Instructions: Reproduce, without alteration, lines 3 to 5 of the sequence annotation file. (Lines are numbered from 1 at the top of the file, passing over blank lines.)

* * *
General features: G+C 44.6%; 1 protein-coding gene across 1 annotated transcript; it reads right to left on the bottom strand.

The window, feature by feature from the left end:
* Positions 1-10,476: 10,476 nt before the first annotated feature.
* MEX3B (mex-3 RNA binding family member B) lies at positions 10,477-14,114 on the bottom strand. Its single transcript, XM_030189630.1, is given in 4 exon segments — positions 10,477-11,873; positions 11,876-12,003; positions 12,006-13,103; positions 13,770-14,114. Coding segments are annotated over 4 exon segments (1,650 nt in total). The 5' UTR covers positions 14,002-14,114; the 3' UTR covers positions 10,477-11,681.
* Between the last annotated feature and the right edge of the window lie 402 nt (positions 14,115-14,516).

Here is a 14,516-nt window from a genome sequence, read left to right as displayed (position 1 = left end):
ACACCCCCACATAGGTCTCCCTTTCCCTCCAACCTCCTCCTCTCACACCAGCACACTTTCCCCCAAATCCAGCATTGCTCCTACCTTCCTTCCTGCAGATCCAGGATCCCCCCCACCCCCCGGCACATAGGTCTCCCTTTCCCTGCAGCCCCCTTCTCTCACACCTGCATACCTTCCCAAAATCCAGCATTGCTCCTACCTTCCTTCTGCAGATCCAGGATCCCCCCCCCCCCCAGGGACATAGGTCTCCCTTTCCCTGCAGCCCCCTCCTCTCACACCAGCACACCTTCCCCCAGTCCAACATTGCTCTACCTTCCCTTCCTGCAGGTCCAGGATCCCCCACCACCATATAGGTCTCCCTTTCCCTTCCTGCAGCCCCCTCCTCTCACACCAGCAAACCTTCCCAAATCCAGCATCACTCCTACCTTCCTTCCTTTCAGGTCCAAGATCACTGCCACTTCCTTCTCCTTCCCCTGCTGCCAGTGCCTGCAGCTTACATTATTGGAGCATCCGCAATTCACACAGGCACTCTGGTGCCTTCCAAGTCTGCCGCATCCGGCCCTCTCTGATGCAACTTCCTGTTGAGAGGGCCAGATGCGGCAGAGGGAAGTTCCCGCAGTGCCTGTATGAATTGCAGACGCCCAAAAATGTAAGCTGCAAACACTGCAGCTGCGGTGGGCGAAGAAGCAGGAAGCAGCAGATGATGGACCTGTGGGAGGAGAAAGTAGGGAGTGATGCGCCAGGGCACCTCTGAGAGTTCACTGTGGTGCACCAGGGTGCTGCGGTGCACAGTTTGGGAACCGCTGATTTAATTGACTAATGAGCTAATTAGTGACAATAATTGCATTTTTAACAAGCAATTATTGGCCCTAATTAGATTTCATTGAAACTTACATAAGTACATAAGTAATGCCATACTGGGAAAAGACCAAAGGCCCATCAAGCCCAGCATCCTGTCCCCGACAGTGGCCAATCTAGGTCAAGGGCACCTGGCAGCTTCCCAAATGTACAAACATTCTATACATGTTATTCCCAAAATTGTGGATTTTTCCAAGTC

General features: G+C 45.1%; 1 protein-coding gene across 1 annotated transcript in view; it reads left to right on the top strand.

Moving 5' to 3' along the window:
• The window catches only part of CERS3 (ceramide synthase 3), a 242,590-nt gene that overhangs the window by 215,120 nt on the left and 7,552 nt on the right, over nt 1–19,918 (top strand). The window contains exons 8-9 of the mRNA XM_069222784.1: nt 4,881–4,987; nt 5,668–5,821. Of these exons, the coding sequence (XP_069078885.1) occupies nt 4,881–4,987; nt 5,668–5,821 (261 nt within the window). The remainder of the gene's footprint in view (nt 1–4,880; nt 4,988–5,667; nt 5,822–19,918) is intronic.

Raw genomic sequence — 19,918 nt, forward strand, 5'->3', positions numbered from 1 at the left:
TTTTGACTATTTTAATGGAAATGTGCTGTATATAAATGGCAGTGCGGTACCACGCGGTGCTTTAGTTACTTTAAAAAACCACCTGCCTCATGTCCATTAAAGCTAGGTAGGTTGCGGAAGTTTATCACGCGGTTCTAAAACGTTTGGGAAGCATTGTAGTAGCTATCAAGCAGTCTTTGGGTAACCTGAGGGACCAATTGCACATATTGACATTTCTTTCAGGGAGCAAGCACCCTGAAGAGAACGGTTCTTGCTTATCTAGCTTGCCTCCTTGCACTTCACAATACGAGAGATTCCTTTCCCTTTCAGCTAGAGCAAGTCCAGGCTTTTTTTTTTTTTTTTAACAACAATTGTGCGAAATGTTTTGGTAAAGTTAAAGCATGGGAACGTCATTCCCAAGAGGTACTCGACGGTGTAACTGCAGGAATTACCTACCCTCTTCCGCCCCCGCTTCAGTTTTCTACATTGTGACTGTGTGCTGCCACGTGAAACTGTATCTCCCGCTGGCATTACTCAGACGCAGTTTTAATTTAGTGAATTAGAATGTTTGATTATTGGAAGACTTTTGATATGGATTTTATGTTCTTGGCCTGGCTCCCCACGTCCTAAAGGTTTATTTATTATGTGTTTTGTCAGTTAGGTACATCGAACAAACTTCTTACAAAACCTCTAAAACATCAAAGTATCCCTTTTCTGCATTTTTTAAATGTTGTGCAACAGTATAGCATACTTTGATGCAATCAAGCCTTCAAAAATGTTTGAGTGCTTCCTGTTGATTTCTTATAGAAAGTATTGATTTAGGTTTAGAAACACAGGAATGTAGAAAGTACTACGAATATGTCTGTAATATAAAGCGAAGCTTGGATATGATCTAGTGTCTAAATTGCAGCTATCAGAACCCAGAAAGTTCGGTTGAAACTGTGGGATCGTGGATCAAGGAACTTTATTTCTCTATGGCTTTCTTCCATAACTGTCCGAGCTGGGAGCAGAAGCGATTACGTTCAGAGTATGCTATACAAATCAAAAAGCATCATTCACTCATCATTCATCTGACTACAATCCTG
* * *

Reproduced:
* Positions 1-10,476: 10,476 nt before the first annotated feature.
* MEX3B (mex-3 RNA binding family member B) lies at positions 10,477-14,114 on the bottom strand. Its single transcript, XM_030189630.1, is given in 4 exon segments — positions 10,477-11,873; positions 11,876-12,003; positions 12,006-13,103; positions 13,770-14,114. Coding segments are annotated over 4 exon segments (1,650 nt in total). The 5' UTR covers positions 14,002-14,114; the 3' UTR covers positions 10,477-11,681.
* Between the last annotated feature and the right edge of the window lie 402 nt (positions 14,115-14,516).